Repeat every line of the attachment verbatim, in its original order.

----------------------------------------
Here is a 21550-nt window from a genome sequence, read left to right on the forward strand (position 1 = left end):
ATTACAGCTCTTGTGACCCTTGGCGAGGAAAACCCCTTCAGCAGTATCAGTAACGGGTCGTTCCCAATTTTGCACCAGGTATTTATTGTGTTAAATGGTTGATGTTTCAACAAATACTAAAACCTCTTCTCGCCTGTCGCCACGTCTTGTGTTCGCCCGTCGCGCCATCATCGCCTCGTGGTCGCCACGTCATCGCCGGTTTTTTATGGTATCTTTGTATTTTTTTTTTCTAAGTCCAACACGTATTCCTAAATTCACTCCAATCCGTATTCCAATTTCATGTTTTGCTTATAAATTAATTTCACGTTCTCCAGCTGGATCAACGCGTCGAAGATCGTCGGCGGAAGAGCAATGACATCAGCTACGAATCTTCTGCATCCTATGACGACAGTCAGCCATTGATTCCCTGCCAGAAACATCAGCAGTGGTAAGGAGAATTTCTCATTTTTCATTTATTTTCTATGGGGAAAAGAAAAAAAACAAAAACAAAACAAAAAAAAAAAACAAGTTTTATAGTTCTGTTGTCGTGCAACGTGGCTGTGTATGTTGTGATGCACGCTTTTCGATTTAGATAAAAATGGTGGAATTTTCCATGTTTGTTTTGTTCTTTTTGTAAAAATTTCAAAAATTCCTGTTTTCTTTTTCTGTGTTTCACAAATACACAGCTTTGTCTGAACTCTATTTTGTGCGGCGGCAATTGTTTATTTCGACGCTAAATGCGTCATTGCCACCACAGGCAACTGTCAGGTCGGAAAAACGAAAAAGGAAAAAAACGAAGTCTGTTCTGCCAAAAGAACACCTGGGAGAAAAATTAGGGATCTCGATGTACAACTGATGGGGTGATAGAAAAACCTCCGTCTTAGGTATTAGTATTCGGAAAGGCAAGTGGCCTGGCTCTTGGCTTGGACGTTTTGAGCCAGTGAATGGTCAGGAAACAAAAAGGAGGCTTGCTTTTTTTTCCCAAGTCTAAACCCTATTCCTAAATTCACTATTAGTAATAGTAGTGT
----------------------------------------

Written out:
Here is a 21550-nt window from a genome sequence, read left to right on the forward strand (position 1 = left end):
ATTACAGCTCTTGTGACCCTTGGCGAGGAAAACCCCTTCAGCAGTATCAGTAACGGGTCGTTCCCAATTTTGCACCAGGTATTTATTGTGTTAAATGGTTGATGTTTCAACAAATACTAAAACCTCTTCTCGCCTGTCGCCACGTCTTGTGTTCGCCCGTCGCGCCATCATCGCCTCGTGGTCGCCACGTCATCGCCGGTTTTTTATGGTATCTTTGTATTTTTTTTTTCTAAGTCCAACACGTATTCCTAAATTCACTCCAATCCGTATTCCAATTTCATGTTTTGCTTATAAATTAATTTCACGTTCTCCAGCTGGATCAACGCGTCGAAGATCGTCGGCGGAAGAGCAATGACATCAGCTACGAATCTTCTGCATCCTATGACGACAGTCAGCCATTGATTCCCTGCCAGAAACATCAGCAGTGGTAAGGAGAATTTCTCATTTTTCATTTATTTTCTATGGGGAAAAGAAAAAAAACAAAAACAAAACAAAAAAAAAAAACAAGTTTTATAGTTCTGTTGTCGTGCAACGTGGCTGTGTATGTTGTGATGCACGCTTTTCGATTTAGATAAAAATGGTGGAATTTTCCATGTTTGTTTTGTTCTTTTTGTAAAAATTTCAAAAATTCCTGTTTTCTTTTTCTGTGTTTCACAAATACACAGCTTTGTCTGAACTCTATTTTGTGCGGCGGCAATTGTTTATTTCGACGCTAAATGCGTCATTGCCACCACAGGCAACTGTCAGGTCGGAAAAACGAAAAAGGAAAAAAACGAAGTCTGTTCTGCCAAAAGAACACCTGGGAGAAAAATTAGGGATCTCGATGTACAACTGATGGGGTGATAGAAAAACCTCCGTCTTAGGTATTAGTATTCGGAAAGGCAAGTGGCCTGGCTCTTGGCTTGGACGTTTTGAGCCAGTGAATGGTCAGGAAACAAAAAGGAGGCTTGCTTTTTTTTCCCAAGTCTAAACCCTATTCCTAAATTCACTATTAGTAATAGTAGTGT